16 April, 2010


The Icelanders' other revenge

There may not be many of 'em but they've managed to silence the skies of Northern Europe.

In earlier posts where it seemed vaguely relevant, I've mentioned that my ethnic heritage is roughly 75% English and 25% Irish. So much is reasonably well documented. There is also however some circumstantial evidence that at least part of that English heritage may be Viking rather than Anglo-Saxon, stemming from the Norse settlement of Lancashire and Cheshire. If that is indeed the case, then I am proud to claim kinship with these awkward, disruptive buggers from the frozen north. More power to their hairy Nordic elbows, say I.

I wonder how the good folk of Hounslow are coping with the eerie quiet. Before I moved to South East London some 30 years ago, I lived for a while near Fiveways Corner in Hendon. The combined traffic of the A1 and A41, which share the same road between Apex and Fiveways Corners, rushed past our front door. At the time, the London end of the M1 terminated at Junction 2, which was then situated just north of us. So we got the M1 traffic as well. You could say that Watford Way was just a touch busy.

It's amazing what you get used to. After a while, the sound of artic airbrakes being applied at 2 or 3 in the morning, as their drivers stopped for a breather before pressing on to London, ceased to disturb my slumbers. Then I moved here to what in the last decade or so has become the Occupied Territories of Greater Woolwich, where the house I live in fronts onto a B road of no importance. For a couple of months I couldn't sleep because of the unwonted silence.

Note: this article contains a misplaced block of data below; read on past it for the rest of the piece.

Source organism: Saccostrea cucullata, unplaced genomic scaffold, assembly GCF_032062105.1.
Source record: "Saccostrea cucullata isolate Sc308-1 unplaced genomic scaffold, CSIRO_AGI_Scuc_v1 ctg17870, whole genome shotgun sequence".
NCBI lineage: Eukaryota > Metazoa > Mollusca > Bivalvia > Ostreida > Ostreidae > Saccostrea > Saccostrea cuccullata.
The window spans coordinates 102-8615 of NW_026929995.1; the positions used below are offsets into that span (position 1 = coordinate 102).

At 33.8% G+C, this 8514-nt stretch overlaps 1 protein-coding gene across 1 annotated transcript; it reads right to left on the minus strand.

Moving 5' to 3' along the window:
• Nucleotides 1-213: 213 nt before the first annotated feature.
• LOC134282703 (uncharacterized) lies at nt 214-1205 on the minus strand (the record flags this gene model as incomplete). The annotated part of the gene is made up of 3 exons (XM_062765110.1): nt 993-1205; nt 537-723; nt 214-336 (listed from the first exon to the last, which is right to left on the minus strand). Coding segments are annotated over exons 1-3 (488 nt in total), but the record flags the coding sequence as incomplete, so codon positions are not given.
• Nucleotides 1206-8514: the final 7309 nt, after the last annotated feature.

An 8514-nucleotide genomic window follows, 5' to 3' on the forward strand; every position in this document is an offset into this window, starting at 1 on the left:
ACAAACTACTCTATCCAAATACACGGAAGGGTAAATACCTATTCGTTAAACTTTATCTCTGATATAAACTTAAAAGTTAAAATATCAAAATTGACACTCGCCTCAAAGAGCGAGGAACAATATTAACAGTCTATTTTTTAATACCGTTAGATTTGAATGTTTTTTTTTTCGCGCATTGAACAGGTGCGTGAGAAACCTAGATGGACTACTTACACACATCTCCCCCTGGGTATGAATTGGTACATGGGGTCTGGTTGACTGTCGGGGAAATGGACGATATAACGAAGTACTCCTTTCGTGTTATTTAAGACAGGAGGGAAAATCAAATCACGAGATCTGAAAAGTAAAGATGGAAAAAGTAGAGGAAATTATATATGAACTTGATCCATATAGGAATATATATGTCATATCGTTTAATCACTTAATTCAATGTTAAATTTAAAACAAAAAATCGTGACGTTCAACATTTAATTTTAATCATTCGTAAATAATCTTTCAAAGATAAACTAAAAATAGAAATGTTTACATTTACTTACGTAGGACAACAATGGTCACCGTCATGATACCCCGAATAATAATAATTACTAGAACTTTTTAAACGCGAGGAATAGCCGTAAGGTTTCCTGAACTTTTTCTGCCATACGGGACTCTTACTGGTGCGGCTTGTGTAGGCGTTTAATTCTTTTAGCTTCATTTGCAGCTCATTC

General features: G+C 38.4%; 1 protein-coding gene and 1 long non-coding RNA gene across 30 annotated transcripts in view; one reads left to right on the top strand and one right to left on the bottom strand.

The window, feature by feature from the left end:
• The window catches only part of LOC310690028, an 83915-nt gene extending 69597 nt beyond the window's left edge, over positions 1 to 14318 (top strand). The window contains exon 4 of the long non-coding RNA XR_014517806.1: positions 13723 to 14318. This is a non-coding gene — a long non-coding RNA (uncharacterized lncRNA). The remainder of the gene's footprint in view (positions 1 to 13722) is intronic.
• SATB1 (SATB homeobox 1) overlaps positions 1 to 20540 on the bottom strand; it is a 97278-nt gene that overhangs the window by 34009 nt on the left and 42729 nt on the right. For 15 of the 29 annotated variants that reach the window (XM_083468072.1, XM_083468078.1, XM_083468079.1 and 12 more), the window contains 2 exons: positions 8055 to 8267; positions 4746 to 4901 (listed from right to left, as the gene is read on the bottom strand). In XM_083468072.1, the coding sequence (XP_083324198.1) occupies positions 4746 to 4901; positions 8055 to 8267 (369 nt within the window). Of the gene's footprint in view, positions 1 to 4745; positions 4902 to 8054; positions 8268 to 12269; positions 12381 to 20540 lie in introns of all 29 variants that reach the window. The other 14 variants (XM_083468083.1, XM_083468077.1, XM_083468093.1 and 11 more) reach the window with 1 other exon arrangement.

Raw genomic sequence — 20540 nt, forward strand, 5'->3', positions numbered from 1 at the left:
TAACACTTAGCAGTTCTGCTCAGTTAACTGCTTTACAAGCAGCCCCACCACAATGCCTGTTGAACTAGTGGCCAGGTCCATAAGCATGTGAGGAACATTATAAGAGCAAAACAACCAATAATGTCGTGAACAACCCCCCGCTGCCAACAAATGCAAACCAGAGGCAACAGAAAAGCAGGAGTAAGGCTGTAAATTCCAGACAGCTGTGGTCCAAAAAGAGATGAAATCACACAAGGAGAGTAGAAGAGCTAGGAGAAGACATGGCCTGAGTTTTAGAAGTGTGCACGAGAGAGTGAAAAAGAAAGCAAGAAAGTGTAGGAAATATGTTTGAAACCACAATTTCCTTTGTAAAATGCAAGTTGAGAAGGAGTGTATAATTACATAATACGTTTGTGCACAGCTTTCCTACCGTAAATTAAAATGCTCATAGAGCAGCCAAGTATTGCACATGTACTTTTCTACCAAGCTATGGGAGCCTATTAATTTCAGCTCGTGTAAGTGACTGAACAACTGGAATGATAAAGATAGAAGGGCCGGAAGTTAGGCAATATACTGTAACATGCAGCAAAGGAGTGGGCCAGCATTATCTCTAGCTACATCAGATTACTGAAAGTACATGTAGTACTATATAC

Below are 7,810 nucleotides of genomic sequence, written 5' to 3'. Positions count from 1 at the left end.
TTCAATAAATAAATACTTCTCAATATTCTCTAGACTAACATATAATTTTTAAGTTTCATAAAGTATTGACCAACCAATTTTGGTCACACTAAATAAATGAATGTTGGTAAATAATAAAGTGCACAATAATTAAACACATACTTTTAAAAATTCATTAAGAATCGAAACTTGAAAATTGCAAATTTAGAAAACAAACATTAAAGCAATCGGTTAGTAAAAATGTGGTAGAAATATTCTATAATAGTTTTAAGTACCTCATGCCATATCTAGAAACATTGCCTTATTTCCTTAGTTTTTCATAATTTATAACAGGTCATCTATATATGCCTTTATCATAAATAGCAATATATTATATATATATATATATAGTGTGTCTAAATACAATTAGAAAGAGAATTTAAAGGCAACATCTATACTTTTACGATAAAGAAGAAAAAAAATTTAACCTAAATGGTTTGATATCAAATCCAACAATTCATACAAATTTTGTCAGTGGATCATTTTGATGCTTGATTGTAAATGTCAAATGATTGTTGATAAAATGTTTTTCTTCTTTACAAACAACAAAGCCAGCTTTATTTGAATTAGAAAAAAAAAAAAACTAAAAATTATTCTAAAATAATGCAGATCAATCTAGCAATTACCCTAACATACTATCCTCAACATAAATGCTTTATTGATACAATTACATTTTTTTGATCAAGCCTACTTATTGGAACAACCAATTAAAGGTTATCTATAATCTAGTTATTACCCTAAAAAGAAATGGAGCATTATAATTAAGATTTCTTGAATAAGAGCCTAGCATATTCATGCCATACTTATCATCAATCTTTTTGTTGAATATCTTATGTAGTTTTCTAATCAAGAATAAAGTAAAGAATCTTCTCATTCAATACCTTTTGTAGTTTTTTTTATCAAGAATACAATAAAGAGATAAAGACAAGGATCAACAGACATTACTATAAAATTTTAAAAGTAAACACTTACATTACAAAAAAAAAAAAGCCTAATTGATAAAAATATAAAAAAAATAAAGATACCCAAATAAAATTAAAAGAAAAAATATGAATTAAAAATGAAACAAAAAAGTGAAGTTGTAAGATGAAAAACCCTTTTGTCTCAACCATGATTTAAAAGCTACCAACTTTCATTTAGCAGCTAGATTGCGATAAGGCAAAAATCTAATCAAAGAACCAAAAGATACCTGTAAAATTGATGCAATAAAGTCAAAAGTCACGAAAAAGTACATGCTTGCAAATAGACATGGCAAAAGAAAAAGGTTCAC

I expect that folk living under flight paths are a bit shell-shocked at the moment. They'd need a few more aeroplane-free weeks to begin to feel the benefit.

But, in addition to grounding all our planes just because we asked for our money back, our Nordic chums have inflicted another, cruel but subtle, indignity on us Southern skrælingar: the name of the volcano which has caused all the trouble, or more precisely the glacier where the volcano is located, is completely unpronounceable (or 'unprounceable', as I originally typed — it's probably that as well). For a couple of days, BBC newsreaders struggled personfully with Eyjafjallajökull, but have since given up and avoid mentioning it except through cagey circumlocution. The IPA transcription is [ˈɛɪjaˌfjatlaˌjœkʏtl̥], for what it's worth; I wouldn't want to attempt a "figured" approximation in English orthography. Oh, go on then, something like "Eh-yerf-yattler-yerr-cuttle". No wonder the newsreaders bottled out.

The services of Magnús Magnússon are sorely missed.

Update (18th)

For the linguistically literate, there is an entertaining and reasonably civilized punch-up on the subject over at the Language Log.

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